• Eat Balanced, Timely Meals: Don’t obsess about restricting your diet; liberalize it! Include foods from all vital food groups, including fruits, vegetables, grains, protein, and a limited amount of dairy. In addition, don’t skip meals or go longer than 4 hours between meals to avoid weight loss and optimize nutrition consumption and utilization.
  • Avoid Popular Diets: Stay away from fad diets. Unless a certified health professional crafts a menu based on a popular diet for you, consider avoiding it. Discuss any new or trending diet with your doctor before trying one.
  • Limit Sweet and Salty Foods: Reduce your sugar and sodium intake. Sweet food, especially baked goods and desserts, tend to have many calories without vital nutrients in return. Excess sugar intake may also lead to weight gain, increased blood sugar, and tooth decay.

Ease PD Symptoms

Other ways to improve your diet and ease Parkinson’s disease symptoms focus on keeping your bones strong and supporting any related medication you may be taking. Consider the following healthy habits:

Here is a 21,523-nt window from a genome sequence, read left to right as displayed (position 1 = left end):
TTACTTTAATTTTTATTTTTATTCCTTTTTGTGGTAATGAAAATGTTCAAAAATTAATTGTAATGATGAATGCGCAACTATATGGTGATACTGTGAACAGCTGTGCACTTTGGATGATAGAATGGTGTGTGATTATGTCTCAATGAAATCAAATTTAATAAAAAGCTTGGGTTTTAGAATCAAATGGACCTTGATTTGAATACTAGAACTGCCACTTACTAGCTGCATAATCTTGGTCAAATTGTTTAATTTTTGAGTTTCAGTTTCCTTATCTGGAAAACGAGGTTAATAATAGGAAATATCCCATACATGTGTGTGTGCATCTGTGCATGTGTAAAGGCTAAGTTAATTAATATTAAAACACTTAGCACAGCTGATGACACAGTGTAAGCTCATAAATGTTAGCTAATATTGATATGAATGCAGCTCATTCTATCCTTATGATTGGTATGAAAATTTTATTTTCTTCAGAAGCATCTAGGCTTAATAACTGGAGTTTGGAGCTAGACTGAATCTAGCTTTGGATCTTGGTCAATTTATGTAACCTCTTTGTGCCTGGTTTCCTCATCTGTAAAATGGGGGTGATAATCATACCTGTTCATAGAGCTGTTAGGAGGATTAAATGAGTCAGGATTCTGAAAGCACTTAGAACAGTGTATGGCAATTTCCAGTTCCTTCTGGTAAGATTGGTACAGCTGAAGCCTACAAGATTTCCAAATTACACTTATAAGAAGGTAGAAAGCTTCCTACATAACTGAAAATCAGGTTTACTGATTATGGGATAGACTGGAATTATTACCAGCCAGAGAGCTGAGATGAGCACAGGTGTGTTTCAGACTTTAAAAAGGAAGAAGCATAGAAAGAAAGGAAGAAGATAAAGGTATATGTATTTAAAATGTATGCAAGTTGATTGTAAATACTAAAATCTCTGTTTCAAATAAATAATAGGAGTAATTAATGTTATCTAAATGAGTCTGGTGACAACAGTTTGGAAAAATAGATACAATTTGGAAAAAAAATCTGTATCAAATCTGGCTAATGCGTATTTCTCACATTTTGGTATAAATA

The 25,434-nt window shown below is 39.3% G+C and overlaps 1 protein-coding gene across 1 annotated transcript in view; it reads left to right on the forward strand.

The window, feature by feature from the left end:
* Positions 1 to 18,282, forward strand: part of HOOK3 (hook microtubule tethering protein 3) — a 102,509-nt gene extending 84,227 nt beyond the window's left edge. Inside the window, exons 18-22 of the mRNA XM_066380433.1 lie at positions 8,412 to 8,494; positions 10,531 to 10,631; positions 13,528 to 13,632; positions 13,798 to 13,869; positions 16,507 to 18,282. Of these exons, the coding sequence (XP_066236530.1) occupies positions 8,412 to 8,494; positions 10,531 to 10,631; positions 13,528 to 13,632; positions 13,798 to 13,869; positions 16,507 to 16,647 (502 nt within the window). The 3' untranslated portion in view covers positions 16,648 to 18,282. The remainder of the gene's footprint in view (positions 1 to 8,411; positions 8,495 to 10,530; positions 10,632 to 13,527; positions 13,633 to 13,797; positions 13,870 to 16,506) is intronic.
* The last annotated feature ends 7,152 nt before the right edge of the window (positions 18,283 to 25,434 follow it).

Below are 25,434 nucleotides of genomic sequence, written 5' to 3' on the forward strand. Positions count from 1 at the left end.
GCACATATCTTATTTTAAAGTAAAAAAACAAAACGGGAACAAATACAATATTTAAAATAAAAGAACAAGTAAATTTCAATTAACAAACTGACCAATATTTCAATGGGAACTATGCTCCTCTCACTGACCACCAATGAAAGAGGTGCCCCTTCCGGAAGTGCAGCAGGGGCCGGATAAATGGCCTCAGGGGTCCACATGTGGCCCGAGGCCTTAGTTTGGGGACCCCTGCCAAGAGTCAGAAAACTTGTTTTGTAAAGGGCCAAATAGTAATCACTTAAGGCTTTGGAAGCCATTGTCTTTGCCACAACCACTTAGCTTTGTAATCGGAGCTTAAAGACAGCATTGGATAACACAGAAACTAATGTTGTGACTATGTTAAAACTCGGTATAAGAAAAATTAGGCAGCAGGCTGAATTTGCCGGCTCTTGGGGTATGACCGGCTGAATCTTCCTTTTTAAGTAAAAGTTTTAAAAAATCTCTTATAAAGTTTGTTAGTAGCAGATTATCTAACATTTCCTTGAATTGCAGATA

• Eat Fiber & Drink Water: Ease constipation with adequate fiber consumption. Whole grains, fresh fruits, and leafy greens are excellent sources of fiber. Drink Water: Ease constipation with adequate fiber consumption. Drinking full glasses of water also breaks down prescription medicines.
  • Eat Fava Beans: Fava beans naturally contain levodopa, an amino acid found in commonly prescribed medication against Parkinson’s disease.
  • Snack on Berries: Consider keeping a good supply of berries to snack on when you crave sweets. Natural sugars are always better than processed sugars and contain essential vitamins and minerals.

Next Steps

Ultimately, focus your diet on nutrient-rich foods and consume them timely and balanced. Avoid foods that can negatively affect your blood pressure, heart, and amount of saturated fats. Plan out your meals to reduce ambiguity on what to eat next in a day. If you have questions about what to eat and drink, reach out to us to get paired with a resource to help you craft a menu that suits your specific needs with PD.